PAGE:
Samsung Wave II Review


Samsung’s first Bada handset, the Samsung Wave was a kind of a trailblazer for the company.  The handset allowed the debut of the Super AMOLED screen technology and the Hummingbird processor of 1 GHz. The handset is sure to be a special place in the hearts of the techies. The Android is moving out slowly and the Bada is creeping in to the company’s portfolio. The Wave series of handsets include the popular Wave 525.

Samsung Wave II - Design:

The Wave II is quite bigger in size when compared with its predecessor. The handset has a display of 3.7 inches. The screen makes  use of the Super AMOLED technology. The screen has a resolution of 480 x 800 pixels and supports 16 million colors. The Wave II is made of aluminum and has a larger profile that is comfortable to hold. The camera lens at the rear panel has a diamond shaped metallic opening. The handset is available in four different coloura such as black, white, pink and grey.

Samsung Wave II - Interface:

The Wave II makes use of the Bada OS 1.2 version. This operating system has some fixes like operating the handset when it is connected through the USB. There are some latest features like Swype like text input, OpenGL ES implementation for the improvement of games and improved browser. The Bada has all the requirements of the modern operating system. It has the home screens with the support to widgets. It also supports the social networks integration in the phone book. The main down side of the operating system is the lack of the support to third party applications. The basic applications like emails and calendar alone support the multi tasking. The handset is expected to upgrade to the Bada OS 2.0 in a few months. As a result of this updation, the handset will support the True Multitasking and the Adobe Flash.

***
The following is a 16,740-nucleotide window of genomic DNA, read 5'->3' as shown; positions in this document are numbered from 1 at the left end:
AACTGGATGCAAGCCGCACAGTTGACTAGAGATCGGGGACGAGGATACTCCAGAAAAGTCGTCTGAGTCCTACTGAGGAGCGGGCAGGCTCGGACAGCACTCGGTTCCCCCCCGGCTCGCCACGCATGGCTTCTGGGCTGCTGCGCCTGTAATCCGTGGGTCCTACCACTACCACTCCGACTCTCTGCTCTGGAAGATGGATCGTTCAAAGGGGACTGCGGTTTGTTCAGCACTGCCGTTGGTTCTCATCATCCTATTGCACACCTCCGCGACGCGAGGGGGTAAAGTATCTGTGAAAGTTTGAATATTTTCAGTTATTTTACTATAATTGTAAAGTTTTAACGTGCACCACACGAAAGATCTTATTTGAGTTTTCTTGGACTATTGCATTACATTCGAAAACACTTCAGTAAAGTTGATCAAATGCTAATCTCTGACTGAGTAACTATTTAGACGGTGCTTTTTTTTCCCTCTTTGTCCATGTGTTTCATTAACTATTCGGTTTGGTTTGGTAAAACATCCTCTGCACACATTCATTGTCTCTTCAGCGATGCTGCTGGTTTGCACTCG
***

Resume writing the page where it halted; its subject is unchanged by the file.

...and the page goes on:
Samsung Wave II - Camera:

The handset has a 5 mega pixel camera with the auto focus and the LED flash. The interface of the camera is touch friendly and it is a great pleasure to use. It has number of settings like preset scene modes and shooting modes. The time taken between shots is also very less. The shots captured in the outdoors appear with exact exposure and color representation. The details are slightly lacking. The camera is quite adequate for a phone as per the quality of the indoor images is concerned. The flash does its job of illuminating the objects clearly. The camera records high definition 720 pixel videos with a frame rate of 30 fps. The videos are smooth and they are of accurate colors. The exposure is the same as in the images.

Samsung Wave II - Multimedia:

The music playback of the handset is great as in the other Bada devices. The operating system supports the FLAC audio format which is lossless. It also has the 5.1 channel surround sound in the headset mode. There is also the Digital Natural Sound Engine DNSe feature in the handset. the interface of the music player is nice and it is better than the one used in the Froyo operating system. It has an in built music recognition software. Te default loud speaker is a bit unnatural and a better on is recommended. The handset is capable of playing any video that is thrown to it. It also plays the DivX and the XviD files in the high definition.

Samsung Wave II - Performance:

The handset handles the calling capabilities well. It does not have dual microphones for the noise cancellation but only one that performs well in filtering the background noise completely. The earphone is also loud enough and the callers sound natural without any distortion. The loud speaker is tinny and weak. The 1500 mAh battery that is included in the handset is rated to offer a talk time of 6 hours and a stand by time of 20 days in the 3G connectivity.


Overall, the Samsung Wave II makes a very good impression as the younger, hulkier brother of the original. It has grown in size, thanks to the inclusion of a larger 3.7” screen, making it feel more solid and comfortable to operate. It’s somewhat disappointing that the screen is not Super AMOLED, as that would really make the handset stand out.

Other than that, the Wave II exhibits the same sweet characteristics we’ve come to expect from Samsung’s high-end smartphones lately - powerful 1GHz Hummingbird chipset, wide codec support both for audio and video, and excellent camera module. The bada OS has a lot of features for which, with other mobile operating systems, you need 3rd party apps, but the Samsung Apps store has to catch up significantly with the sheer number of applications available for the most popular platforms. One of the biggest software drawbacks is the browser with its high compression rates and lack of true Adobe Flash Player 10.1 support, which is not coming any time soon. If you can live past these though, the Wave II is a pretty nicely-balanced performer.

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